Laura Kipnis is the author of Men: Notes from an Ongoing Investigation.
From her Q & A with James Livingston at Politics / Letters:
There’s an astonishing range of subjects in this book. You write about sports, film, photography, memoir, literature of the serious kind, Hustler magazine, politics of the contemporary kind, psychoanalysis, even penis envy on the part of men . . . You seem intent on violating every disciplinary or generic or sex/gender boundary still standing. Is that trespassing the point? Is that what the essay form permits?Learn about Laura Kipnis's six favorite books about wounded masculinity.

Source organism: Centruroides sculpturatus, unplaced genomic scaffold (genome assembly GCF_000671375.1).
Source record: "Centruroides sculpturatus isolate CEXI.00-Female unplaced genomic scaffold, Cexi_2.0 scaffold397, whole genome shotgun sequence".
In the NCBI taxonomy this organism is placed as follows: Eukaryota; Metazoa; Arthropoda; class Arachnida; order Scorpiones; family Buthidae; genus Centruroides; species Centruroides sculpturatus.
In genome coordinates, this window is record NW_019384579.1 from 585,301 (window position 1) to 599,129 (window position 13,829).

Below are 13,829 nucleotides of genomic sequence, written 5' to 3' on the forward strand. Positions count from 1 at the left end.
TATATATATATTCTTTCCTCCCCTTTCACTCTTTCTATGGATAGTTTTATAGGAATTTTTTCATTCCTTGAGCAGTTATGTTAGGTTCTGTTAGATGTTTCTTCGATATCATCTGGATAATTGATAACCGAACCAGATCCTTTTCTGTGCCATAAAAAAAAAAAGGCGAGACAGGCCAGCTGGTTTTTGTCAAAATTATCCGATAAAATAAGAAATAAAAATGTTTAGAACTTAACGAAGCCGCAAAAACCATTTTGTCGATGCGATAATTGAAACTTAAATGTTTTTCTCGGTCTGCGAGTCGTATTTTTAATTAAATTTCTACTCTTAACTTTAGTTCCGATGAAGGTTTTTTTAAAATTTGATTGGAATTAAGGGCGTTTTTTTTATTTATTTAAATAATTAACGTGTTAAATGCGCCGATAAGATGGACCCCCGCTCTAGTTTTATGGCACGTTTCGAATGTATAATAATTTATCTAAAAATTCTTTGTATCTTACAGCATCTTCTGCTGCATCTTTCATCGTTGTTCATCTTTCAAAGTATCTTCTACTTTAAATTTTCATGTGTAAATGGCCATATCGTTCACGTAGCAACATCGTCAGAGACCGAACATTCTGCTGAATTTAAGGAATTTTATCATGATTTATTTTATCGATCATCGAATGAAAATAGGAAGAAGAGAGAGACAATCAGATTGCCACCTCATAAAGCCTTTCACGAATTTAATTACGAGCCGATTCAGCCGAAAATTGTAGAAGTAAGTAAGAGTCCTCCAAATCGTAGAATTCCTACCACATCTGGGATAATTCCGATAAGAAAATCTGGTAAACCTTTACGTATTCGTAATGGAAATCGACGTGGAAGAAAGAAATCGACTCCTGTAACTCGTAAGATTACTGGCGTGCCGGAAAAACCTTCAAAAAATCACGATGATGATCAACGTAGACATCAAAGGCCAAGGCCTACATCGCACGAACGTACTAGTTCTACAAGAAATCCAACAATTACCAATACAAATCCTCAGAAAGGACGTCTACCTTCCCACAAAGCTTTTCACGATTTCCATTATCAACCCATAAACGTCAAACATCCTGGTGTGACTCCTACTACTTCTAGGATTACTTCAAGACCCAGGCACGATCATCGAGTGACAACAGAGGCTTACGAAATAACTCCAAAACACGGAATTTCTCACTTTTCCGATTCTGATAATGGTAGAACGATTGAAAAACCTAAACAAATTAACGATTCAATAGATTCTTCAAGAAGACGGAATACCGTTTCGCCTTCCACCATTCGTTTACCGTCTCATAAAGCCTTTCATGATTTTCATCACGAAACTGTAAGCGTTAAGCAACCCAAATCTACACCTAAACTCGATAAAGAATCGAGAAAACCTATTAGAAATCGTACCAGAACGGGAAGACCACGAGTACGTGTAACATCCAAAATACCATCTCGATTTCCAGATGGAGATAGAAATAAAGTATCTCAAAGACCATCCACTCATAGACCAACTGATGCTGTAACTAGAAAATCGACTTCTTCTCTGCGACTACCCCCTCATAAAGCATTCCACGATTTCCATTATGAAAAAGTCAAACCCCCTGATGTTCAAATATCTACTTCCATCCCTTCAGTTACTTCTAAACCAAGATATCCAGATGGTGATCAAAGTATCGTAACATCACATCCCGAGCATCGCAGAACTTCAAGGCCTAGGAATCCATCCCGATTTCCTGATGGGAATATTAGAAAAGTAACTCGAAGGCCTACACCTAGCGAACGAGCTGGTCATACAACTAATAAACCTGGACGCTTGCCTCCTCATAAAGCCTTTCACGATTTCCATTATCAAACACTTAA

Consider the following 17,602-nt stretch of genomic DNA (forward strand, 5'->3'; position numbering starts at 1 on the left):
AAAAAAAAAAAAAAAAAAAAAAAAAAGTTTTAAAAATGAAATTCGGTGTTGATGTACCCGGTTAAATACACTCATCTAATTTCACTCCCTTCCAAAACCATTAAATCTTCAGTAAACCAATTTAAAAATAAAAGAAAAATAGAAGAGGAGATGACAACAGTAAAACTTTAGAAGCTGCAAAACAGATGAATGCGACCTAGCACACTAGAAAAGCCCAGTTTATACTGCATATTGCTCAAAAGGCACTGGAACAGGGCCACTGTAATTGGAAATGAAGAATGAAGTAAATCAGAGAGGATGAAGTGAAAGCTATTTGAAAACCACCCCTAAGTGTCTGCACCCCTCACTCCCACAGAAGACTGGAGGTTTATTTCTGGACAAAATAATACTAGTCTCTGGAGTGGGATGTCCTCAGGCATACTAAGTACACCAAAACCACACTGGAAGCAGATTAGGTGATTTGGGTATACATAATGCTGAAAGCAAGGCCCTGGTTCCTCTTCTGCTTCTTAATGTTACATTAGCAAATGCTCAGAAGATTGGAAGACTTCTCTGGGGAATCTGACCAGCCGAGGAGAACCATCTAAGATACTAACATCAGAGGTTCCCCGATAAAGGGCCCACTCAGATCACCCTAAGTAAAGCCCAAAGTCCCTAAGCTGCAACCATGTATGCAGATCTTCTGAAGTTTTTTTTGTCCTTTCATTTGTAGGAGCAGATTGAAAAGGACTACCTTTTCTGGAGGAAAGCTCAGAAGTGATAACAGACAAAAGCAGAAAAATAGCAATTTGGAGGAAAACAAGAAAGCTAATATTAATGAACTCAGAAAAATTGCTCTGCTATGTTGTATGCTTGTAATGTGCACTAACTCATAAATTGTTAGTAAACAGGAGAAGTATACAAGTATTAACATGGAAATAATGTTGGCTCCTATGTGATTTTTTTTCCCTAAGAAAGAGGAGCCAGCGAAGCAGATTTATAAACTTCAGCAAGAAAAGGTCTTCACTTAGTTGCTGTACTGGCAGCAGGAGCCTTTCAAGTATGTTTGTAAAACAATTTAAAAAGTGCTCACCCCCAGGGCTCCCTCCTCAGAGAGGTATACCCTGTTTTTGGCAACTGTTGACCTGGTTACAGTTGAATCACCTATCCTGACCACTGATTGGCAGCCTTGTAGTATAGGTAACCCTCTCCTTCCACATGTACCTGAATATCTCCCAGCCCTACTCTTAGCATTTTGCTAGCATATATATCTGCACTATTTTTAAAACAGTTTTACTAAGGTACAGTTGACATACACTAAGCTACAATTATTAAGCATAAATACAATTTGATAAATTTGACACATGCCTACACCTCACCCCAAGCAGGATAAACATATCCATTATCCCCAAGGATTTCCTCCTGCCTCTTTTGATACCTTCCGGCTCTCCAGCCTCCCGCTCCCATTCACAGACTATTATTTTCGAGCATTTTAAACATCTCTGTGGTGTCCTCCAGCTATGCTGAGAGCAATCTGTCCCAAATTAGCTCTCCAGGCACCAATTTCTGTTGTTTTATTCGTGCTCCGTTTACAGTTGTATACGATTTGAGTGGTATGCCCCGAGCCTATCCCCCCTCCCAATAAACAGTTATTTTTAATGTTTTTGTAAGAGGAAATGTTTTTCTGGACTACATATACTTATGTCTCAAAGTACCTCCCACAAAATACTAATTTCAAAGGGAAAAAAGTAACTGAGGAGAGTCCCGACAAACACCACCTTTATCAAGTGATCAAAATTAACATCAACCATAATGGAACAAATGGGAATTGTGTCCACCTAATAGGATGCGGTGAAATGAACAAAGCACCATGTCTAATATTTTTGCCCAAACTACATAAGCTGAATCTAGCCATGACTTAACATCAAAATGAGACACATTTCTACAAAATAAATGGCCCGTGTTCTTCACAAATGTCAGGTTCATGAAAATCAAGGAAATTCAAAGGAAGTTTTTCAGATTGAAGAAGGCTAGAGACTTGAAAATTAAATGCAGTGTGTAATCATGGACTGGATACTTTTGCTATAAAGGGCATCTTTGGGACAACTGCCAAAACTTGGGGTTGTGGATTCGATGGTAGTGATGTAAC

Trespassing is a great way to put it (one of the chapters is, in fact, titled “The Trespasser”), or maybe another term would be “creative brawls”: smashing into people and ideas and seeing what happens. I say in the coda of the book that the idea was to be a sort of crash test dummy, open to the possibility of accidental collisions—between myself and the men I’m writing about, that is. (There’s also one woman.) Part of the method involves staging collisions between unlikely contestants, so to speak: in “Self-Deceivers,” I have John Edwards colliding with Jean Paul Sartre, in “The Scumbag” it’s Larry Flynt and Rabelais, in “Juicers” I lump steroid users and plagiarists together and mount a joint defense. The pleasure of the unlikely collision is finding ideas you didn’t know you had—like sorting through the wreckage of your house after a tornado and finding...[read on]